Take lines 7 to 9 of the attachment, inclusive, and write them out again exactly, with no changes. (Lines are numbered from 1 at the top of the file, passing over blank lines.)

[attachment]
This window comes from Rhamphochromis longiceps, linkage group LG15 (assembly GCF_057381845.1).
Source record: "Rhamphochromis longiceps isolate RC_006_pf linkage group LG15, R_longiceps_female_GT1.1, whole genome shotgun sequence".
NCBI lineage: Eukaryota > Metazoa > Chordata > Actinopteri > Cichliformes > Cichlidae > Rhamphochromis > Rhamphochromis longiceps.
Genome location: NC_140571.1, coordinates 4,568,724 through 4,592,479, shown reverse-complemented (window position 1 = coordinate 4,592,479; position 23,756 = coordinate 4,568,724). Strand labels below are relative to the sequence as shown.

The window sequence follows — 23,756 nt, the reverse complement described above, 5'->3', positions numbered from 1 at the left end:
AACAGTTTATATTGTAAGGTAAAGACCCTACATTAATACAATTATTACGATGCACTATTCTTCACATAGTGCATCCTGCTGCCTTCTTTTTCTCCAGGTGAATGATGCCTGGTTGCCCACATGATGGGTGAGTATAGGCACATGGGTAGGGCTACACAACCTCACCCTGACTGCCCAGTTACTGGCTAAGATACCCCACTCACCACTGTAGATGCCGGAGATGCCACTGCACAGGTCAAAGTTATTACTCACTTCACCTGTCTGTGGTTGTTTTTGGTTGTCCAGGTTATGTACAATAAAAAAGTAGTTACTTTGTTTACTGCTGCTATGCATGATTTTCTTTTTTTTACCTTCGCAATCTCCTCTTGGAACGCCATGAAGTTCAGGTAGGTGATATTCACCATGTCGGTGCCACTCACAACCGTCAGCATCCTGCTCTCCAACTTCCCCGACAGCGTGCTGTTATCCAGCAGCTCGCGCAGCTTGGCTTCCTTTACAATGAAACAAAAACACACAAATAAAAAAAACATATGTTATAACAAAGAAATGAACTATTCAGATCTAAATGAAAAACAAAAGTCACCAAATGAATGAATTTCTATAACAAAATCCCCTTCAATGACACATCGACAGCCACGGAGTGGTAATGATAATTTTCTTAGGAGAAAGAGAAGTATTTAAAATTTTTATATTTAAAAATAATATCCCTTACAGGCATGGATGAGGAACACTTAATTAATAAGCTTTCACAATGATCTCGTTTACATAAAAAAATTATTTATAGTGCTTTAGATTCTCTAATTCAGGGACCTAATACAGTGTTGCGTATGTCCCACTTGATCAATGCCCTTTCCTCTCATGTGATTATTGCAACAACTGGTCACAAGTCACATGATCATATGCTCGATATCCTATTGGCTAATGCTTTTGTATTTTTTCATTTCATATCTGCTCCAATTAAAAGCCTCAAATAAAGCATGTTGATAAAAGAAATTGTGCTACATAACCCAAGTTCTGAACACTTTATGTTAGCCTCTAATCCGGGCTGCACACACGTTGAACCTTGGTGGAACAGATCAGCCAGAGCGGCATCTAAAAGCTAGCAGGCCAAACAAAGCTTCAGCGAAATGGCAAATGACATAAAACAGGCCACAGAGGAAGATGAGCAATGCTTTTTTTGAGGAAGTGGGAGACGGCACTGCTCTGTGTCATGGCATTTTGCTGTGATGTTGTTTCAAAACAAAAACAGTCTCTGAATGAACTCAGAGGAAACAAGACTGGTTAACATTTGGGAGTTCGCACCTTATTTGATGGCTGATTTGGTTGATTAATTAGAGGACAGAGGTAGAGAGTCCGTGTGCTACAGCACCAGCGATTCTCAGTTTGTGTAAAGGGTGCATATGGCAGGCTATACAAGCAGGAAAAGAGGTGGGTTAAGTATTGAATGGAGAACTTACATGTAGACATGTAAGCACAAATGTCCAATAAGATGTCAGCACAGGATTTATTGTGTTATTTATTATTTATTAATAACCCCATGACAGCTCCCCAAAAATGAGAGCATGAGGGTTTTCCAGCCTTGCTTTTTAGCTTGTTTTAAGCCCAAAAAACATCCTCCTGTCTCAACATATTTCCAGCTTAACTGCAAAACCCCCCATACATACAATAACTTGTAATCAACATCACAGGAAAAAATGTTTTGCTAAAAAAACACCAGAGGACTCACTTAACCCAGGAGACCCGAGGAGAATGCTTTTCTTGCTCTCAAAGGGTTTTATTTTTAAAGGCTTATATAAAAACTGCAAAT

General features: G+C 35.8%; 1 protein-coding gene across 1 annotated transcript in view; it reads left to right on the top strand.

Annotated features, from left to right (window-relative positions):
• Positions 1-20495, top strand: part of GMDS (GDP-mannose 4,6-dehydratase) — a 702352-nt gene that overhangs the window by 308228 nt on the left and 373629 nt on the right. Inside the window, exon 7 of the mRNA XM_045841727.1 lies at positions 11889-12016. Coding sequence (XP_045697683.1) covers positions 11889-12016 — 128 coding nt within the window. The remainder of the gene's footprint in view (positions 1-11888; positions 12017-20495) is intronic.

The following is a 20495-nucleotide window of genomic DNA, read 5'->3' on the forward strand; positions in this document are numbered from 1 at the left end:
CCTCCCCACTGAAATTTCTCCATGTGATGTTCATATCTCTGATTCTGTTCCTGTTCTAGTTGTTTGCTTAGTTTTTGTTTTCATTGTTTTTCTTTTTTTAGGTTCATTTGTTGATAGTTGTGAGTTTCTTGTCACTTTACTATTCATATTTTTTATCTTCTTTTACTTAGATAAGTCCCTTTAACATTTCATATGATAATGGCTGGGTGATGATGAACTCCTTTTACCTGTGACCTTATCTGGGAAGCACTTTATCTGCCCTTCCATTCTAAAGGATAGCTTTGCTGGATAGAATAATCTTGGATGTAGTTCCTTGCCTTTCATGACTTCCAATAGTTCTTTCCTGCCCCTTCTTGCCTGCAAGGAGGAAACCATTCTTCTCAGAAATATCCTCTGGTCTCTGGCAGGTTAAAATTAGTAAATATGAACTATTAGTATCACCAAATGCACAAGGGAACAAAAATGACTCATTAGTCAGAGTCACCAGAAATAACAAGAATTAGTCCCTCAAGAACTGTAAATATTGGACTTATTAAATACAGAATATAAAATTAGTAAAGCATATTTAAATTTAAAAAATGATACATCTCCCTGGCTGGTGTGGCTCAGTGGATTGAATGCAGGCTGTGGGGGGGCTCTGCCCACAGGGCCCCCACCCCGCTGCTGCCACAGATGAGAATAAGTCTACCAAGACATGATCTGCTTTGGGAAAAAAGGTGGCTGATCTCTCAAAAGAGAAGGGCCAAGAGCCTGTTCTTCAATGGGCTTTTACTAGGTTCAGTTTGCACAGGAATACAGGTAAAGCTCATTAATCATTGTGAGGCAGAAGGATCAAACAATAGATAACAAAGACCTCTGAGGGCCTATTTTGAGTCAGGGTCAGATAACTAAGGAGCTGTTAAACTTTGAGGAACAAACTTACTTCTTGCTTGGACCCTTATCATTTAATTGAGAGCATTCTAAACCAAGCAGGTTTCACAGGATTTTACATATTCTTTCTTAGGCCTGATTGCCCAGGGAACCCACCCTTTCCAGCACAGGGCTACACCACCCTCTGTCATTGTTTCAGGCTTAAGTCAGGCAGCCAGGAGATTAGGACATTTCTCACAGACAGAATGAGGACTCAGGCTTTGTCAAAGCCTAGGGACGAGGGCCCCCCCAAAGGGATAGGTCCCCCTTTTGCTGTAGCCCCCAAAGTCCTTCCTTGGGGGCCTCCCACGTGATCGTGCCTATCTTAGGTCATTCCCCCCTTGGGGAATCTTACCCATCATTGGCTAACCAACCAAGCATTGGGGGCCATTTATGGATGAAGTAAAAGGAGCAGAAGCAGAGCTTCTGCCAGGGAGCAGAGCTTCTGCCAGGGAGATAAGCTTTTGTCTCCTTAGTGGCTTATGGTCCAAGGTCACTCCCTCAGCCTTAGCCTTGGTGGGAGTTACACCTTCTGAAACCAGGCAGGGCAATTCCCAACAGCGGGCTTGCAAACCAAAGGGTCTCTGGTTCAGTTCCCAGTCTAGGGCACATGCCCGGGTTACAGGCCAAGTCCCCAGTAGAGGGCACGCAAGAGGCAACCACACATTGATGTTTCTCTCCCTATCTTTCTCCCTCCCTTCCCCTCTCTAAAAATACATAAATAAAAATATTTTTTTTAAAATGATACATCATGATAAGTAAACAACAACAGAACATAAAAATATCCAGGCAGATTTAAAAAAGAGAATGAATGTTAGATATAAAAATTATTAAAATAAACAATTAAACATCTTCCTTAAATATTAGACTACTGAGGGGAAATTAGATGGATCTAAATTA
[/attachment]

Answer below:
General features: G+C 35.8%; 1 protein-coding gene across 1 annotated transcript in view; it reads left to right on the top strand.

Annotated features, from left to right (window-relative positions):
• Positions 1-20495, top strand: part of GMDS (GDP-mannose 4,6-dehydratase) — a 702352-nt gene that overhangs the window by 308228 nt on the left and 373629 nt on the right. Inside the window, exon 7 of the mRNA XM_045841727.1 lies at positions 11889-12016. Coding sequence (XP_045697683.1) covers positions 11889-12016 — 128 coding nt within the window. The remainder of the gene's footprint in view (positions 1-11888; positions 12017-20495) is intronic.